PACIFIC islands lost the opportunity for senior representation at the World Health Organization by failing to cooperate in the recent vote for the Western Pacific regional director, according to former candidate Dr Colin Tukuitonga (above).
Tukuitonga, director-general of the Pacific Community, spoke at the annual ST Lee Lecture at the Australian National University College of Asia and the Pacific on the challenges facing the Pacific region.
It’s a lack of solidarity in the Pacific that he considers the greatest risk. It was also this lack of unity that cost Dr Tukuitonga the role of Western Pacific regional director, he said.
Dr Tukuitonga said that he would have been able to provide a stronger role in decision-making for a region where clean water, noncommunicable diseases, life expectancy, and infant mortality are issues threatening the health and economic potential of nations — and provided better information to shape decisions on health-related matters.
But Japanese medical doctor Takeshi Kasai was confirmed as the new regional director of the WHO Western Pacific office in late January instead. The campaign and its outcome is still a fresh wound for Dr Tukuitonga — one he finds hard to comprehend.
“That’s a clear example where solidarity didn’t work,” he explained. “The fact is the health ministers asked me to stand; reluctantly I did,” he told Devex. “But on the day, Papua New Guinea, Solomons, Vanuatu, and Fiji didn’t honor their commitment, while Polynesia remained united.”
Pacific health ministers unanimously nominated Dr Tukuitonga in 2017 for the regional director position, and the medical doctor campaigned for almost a year before the final vote in October 2018. He came second in the final tally behind Japan’s candidate, marking the third time Japan has taken leadership of the Western Pacific office since 1951.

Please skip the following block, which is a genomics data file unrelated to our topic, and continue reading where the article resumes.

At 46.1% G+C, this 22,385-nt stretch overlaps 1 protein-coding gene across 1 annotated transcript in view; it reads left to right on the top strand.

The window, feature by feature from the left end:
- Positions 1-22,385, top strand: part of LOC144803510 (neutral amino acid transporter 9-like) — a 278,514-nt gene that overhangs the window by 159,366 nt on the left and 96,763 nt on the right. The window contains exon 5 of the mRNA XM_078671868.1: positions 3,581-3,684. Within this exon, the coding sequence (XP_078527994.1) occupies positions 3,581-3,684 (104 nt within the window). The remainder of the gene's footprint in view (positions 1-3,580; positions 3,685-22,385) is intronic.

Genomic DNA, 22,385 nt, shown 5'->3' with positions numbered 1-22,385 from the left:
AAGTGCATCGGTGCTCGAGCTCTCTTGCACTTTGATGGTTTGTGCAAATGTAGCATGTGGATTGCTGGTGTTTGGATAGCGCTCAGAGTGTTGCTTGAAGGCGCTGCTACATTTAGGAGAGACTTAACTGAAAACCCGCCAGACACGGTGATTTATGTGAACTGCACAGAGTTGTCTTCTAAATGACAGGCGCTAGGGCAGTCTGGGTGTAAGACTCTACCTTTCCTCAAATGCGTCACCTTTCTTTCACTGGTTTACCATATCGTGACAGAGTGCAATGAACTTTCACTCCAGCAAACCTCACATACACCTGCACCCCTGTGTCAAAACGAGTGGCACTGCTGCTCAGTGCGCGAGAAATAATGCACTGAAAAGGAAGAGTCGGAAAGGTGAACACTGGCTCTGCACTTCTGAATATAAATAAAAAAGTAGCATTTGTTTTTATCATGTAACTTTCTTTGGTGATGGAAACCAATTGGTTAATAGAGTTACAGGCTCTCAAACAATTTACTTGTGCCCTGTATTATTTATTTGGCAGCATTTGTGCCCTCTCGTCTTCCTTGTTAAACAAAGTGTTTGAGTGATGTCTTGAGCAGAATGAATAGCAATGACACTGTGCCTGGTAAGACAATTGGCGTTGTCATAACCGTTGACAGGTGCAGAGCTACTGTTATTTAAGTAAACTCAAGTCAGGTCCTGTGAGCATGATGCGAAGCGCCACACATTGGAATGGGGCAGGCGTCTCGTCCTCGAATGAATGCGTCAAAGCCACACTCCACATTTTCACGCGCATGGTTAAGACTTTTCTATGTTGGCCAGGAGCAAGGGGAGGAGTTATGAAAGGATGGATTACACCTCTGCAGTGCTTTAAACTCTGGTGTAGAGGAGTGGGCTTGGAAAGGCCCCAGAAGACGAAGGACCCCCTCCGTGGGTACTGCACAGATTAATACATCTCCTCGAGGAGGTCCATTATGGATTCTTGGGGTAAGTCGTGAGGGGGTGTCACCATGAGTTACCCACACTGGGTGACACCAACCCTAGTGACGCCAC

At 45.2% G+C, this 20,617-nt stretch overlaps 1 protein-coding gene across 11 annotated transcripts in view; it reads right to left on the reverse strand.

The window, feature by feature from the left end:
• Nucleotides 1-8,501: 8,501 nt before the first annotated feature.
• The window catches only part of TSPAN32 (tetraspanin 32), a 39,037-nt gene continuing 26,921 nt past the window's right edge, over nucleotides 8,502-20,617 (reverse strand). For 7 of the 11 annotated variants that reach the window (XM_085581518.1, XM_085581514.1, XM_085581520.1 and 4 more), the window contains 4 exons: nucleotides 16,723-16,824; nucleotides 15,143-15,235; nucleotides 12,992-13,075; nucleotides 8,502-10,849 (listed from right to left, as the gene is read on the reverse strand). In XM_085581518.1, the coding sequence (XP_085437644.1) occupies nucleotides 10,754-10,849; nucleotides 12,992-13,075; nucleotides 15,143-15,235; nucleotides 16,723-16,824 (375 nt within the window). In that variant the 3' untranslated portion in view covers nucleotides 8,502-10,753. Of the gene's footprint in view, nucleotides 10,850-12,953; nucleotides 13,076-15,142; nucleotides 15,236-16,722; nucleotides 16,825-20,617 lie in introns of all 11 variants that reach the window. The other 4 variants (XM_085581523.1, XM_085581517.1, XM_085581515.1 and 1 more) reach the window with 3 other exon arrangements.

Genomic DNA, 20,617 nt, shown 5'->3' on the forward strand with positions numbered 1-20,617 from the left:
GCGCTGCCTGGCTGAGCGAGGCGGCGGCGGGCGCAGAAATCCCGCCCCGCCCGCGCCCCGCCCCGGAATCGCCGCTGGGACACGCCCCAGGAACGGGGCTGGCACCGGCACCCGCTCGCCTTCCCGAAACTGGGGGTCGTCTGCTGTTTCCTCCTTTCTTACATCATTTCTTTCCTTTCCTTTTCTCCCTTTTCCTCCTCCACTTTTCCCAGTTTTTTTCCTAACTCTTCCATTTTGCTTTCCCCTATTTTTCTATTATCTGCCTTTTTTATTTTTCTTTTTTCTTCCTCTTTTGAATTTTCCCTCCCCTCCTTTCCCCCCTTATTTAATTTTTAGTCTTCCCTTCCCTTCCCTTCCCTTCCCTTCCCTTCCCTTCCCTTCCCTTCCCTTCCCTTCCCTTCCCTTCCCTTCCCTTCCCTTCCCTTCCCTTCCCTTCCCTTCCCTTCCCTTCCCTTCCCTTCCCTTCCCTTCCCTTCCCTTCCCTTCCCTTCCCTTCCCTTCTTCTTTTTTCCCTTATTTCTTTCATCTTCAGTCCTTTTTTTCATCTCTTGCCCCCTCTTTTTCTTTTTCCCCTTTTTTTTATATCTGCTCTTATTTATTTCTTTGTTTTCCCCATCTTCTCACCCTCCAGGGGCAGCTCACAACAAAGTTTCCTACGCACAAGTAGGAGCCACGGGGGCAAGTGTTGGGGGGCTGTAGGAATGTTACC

“I was spending some of my own money,” Dr Tukuitonga said. “I was lucky that the New Zealand government helped with the campaign, but it was my time, my energy, my lack of sleep, and my money.”
His campaign pushed for five priorities: a fair share of the WHO budget to go to the Western Pacific region; response to regional priorities; quality health care for all; an emphasis on workplace culture; and effective leadership and management.
The information that filtered back to Tukuitonga suggested that his campaigning and lobbying “didn’t matter in the end, because [several Pacific nations] had made an emotional and ideological decision to support Japan in exchange for whatever they got from Japan,” Dr Tukuitonga said. “But the whole U.N. process for selecting these things are … unfortunate.”
Olivia Lawe Davies, regional communications manager at the WHO Regional Office for the Western Pacific, said WHO has been strengthening its support to Pacific Island countries in recent years, with Kasai aiming to build on this platform and further strengthen work.
Heath security, NCDs, and climate change were all priorities promoted by Kasai in his campaign, which Davies said were also priorities for Pacific nations.
Kasai is continuing to engage with Pacific leaders to advance their health needs, she said: “Dr. Kasai is traveling to the Pacific this month to meet with heads of government, ministers of health, and other key stakeholders in Fiji, Kiribati, and Papua New Guinea to further discuss WHO’s work in the coming five years and how WHO can best support them.”
According to Davies, there are ‘clear policies and procedures’ to follow for elective office to ensure they are open, fair, and based on the merits of the individual candidates — all found in a code of conduct.
Member states, she said, were expected to ‘act in good faith’. And this included refraining from improperly influencing the nomination process — including granting or accepting financial or other benefits as a quid pro quo for the support of a candidate.
“Member states and candidates should not make promises or commitments in favour of, or accept instructions from, any person or entity, public or private, when that could undermine, or be perceived as undermining, the integrity of the nomination process,” she said.
But Dr Tukuitonga still questions the process.
“There are 16 votes from the Pacific Islands and if they had simply stuck together, in solidarity, it would have been a done deal,” he said.
This year will be the final year for Dr Tukuitonga as director-general of the SPC, a role he has held since 2014. He has no clear plans after he steps down, he said, but plenty of potential opportunities.
“You live and learn,” Dr Tukuitonga said.